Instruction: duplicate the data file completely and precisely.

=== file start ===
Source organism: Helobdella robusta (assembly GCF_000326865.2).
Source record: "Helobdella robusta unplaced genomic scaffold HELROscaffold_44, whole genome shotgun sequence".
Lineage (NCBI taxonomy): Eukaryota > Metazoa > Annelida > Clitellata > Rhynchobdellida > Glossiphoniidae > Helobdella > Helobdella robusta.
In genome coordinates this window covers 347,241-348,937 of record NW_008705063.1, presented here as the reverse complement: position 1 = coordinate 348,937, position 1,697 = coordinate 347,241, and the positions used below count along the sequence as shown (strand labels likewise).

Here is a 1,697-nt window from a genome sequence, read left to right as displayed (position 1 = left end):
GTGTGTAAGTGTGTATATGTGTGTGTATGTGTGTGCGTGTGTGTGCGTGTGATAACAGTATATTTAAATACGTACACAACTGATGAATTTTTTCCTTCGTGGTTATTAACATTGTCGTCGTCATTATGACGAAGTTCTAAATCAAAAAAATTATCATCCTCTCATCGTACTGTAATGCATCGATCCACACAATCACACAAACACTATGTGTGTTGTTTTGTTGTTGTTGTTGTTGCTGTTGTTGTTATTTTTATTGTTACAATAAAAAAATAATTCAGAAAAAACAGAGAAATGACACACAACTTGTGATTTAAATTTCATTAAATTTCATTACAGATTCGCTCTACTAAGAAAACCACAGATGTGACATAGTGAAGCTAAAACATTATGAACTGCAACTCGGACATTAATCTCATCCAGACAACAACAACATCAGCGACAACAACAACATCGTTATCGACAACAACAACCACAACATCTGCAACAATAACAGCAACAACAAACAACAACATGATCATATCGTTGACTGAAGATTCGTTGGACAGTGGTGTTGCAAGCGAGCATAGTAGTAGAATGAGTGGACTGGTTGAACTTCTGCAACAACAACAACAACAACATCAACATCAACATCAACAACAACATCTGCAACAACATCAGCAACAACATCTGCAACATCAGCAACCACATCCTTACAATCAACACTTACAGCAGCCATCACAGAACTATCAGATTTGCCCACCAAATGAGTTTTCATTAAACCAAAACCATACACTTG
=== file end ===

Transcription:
Source organism: Helobdella robusta (assembly GCF_000326865.2).
Source record: "Helobdella robusta unplaced genomic scaffold HELROscaffold_44, whole genome shotgun sequence".
Lineage (NCBI taxonomy): Eukaryota > Metazoa > Annelida > Clitellata > Rhynchobdellida > Glossiphoniidae > Helobdella > Helobdella robusta.
In genome coordinates this window covers 347,241-348,937 of record NW_008705063.1, presented here as the reverse complement: position 1 = coordinate 348,937, position 1,697 = coordinate 347,241, and the positions used below count along the sequence as shown (strand labels likewise).

Here is a 1,697-nt window from a genome sequence, read left to right as displayed (position 1 = left end):
GTGTGTAAGTGTGTATATGTGTGTGTATGTGTGTGCGTGTGTGTGCGTGTGATAACAGTATATTTAAATACGTACACAACTGATGAATTTTTTCCTTCGTGGTTATTAACATTGTCGTCGTCATTATGACGAAGTTCTAAATCAAAAAAATTATCATCCTCTCATCGTACTGTAATGCATCGATCCACACAATCACACAAACACTATGTGTGTTGTTTTGTTGTTGTTGTTGTTGCTGTTGTTGTTATTTTTATTGTTACAATAAAAAAATAATTCAGAAAAAACAGAGAAATGACACACAACTTGTGATTTAAATTTCATTAAATTTCATTACAGATTCGCTCTACTAAGAAAACCACAGATGTGACATAGTGAAGCTAAAACATTATGAACTGCAACTCGGACATTAATCTCATCCAGACAACAACAACATCAGCGACAACAACAACATCGTTATCGACAACAACAACCACAACATCTGCAACAATAACAGCAACAACAAACAACAACATGATCATATCGTTGACTGAAGATTCGTTGGACAGTGGTGTTGCAAGCGAGCATAGTAGTAGAATGAGTGGACTGGTTGAACTTCTGCAACAACAACAACAACAACATCAACATCAACATCAACAACAACATCTGCAACAACATCAGCAACAACATCTGCAACATCAGCAACCACATCCTTACAATCAACACTTACAGCAGCCATCACAGAACTATCAGATTTGCCCACCAAATGAGTTTTCATTAAACCAAAACCATACACTTG